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An open vent

Young people are resorting to radio and television to pour out their innermost secrets. Disney Brar Talwar tells more.

india Updated: May 01, 2008 12:23 IST
Disney Brar Talwar

Suddenly, secrets are tumbling out all over radio and TV. Two way talking is on, cajoling the young to pull their ghosts out and get talking to the world, pouring their pain, seeking solutions.

Switch on your local radio or some debate forum on TV… they all seem to be encouraging young India to talk of their love lives, social problems, personality disorders, career issues. So is 'private' increasingly becoming 'public'?

Let's get talking
Even though some of us might cringe at the idea of discussing or revealing our relationship or sexual problems to the world, there are many gutsy souls (or maybe tensed enough) who pick up the phone and pour out their intimate problems for the world to listen, react & think solutions to.

Heard Love Guru take on obvious problems on My FM 94.3 or RJ Minakshi hooking people up with each other on Nau Baje Ki Setting (Big FM 92.7)?

The callers must be courageous! Take Sonia Ahuja who teaches English at a school in Sector 46: "I was facing many problems & my marriage was literally on the rocks. I was feeling all choked up with all that emotional baggage biting into me and that's when I called up one of the popular radio shows on Aakashwaani to seek some solution".

Ditto was the case with a popular designer who runs her fashion parlour in the thriving Sector 8 market, "I was dealing with many problems in my love life and my boyfriend was really getting too demanding and I couldn't trust anybody out of relatives or friends to discuss my problem.

But discuss I just had to, to keep sane. And I called up an RJ on a local channel & opened my heart". She admits that ini tial embarrassment and hiccups do exist but the need to talk to a third person overcomes the hesitation.

Save my love, my life!
The reassuring voice on radio or the comforting presence of a relationship counsellor can make a world of difference to a person all pent up. The factor of anonymity adds to the comfort.

Agrees Meenakshi Bhojwani, RJ with Big 92.7 FM, who hosts Nau Baje Ki Setting: "I try and create a comfortable rapport with my listeners who then treat me as their confidante and share their innermost secrets. It's the trust they place in us RJs that brings our listeners even to our offices to discuss their problems further. These problems could have to do with relationships, sex life, family & even social issues. Many times, listeners come to me saying they want to commit suicide! At times, girls come to me when they are passing through a low phase after an abortion or being ditched by boyfriends. That is when our jobs become much more than just being agony aunts. We have to connect with the listeners & empathise at a personal level".

Not telling thy name
At times people call under fake identities, tells Anubhav Kalra (PhD) who hosts Chak De Chandigarh on 92.7 Big FM, "most times, identities are kept a secret & not revealed to maintain a person's privacy. These fast-paced times, complex relationships necessitate the need to confide in somebody readily available anytime. When friends & family don't get the time, it is the reassuring stranger on radio or a relationship counsellor who fits into the picture & is generally just a phone call away. That is why people are increasingly turning to mass media to express & seek solutions to personal problems".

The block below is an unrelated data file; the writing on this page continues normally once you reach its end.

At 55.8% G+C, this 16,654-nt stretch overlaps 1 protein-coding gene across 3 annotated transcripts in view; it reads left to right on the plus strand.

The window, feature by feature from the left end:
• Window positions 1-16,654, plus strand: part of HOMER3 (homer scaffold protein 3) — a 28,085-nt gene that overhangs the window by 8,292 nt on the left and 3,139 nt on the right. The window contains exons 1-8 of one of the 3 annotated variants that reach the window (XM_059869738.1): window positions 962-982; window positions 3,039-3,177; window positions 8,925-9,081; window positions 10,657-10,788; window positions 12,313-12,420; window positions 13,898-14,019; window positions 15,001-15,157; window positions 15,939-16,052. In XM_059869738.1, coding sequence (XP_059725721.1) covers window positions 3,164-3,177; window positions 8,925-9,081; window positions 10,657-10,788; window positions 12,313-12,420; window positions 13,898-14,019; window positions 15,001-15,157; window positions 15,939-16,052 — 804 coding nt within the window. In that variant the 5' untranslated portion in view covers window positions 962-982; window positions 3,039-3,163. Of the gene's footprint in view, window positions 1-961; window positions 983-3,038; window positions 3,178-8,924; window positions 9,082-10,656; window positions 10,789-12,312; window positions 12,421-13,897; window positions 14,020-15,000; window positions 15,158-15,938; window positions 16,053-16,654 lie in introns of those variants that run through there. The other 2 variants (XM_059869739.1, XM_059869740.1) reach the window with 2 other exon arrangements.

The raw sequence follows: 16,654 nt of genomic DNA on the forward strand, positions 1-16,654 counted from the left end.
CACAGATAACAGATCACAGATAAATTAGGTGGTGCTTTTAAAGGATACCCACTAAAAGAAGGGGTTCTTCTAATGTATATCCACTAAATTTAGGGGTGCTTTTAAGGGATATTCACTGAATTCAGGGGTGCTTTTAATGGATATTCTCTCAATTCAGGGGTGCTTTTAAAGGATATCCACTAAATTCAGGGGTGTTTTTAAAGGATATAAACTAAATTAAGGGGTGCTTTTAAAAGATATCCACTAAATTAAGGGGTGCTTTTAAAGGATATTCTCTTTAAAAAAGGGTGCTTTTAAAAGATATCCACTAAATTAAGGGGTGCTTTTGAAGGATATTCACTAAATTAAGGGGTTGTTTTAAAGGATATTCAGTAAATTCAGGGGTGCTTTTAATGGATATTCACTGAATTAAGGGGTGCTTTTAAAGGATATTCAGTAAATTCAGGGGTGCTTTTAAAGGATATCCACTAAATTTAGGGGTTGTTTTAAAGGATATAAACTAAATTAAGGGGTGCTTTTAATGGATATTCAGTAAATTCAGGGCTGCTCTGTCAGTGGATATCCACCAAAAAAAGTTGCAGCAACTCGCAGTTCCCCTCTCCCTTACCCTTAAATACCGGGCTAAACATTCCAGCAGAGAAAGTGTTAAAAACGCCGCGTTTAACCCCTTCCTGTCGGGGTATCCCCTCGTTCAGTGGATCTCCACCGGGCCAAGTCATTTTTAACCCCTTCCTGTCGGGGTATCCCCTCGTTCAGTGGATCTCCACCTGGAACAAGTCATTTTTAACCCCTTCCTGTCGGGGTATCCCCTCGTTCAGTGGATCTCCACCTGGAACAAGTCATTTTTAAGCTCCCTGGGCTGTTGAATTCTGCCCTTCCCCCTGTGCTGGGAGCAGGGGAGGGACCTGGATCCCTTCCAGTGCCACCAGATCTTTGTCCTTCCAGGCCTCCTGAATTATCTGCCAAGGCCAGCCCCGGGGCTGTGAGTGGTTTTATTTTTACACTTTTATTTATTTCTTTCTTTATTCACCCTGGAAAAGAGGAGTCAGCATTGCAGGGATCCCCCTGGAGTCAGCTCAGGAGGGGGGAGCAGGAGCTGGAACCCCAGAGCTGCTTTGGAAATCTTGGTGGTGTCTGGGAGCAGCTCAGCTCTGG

Relationship and shaman counsellor Renu Mathur from Panchkula is available for her clients even at odd hours. Says she: "it is basically the need for an unbiased viewpoint & solution that makes people call upon relationship councellors & RJs. Also the fact that this neutral person will always be there to help or is just a phone call away to help at all times makes people turn to us for help".

Add to that the fact that one gets talking without the fear of losing self-esteem, respect & maintaining his secrecy while confiding… and this option is all the more viable.

An open book
Even though a majority thinks that making private lives public at times is not harmful, but this shouldn't become a habit, they add. Anuradha Virk, a homemaker from Sector 44 says, "going on air with strangers once in a while for a solution is okay, but one shouldn't condition oneself to revealing innermost secrets because not everything is meant to be revealed. It can cause humiliation & disgrace at times".

Agrees Vimmy Khosla, assistant manager with a private bank in SAS Nagar, "certain problems are delicate and it becomes impossible to speak about them while revealing one's identity. And in any case, one's private life should be restricted to just one or two confidantes and I think almost everybody has at least one close friend to turn to. So why subject yourself to ridicule by shouting about your problems from the rooftops? I don't think problems can be solved with just a phone call to a stranger. They call for a personal touch & time to heal".

We also found that most people feel that RJs or counsellors generally have stereotypical solutions that are generally laced with frilling statements and Bollywood songs.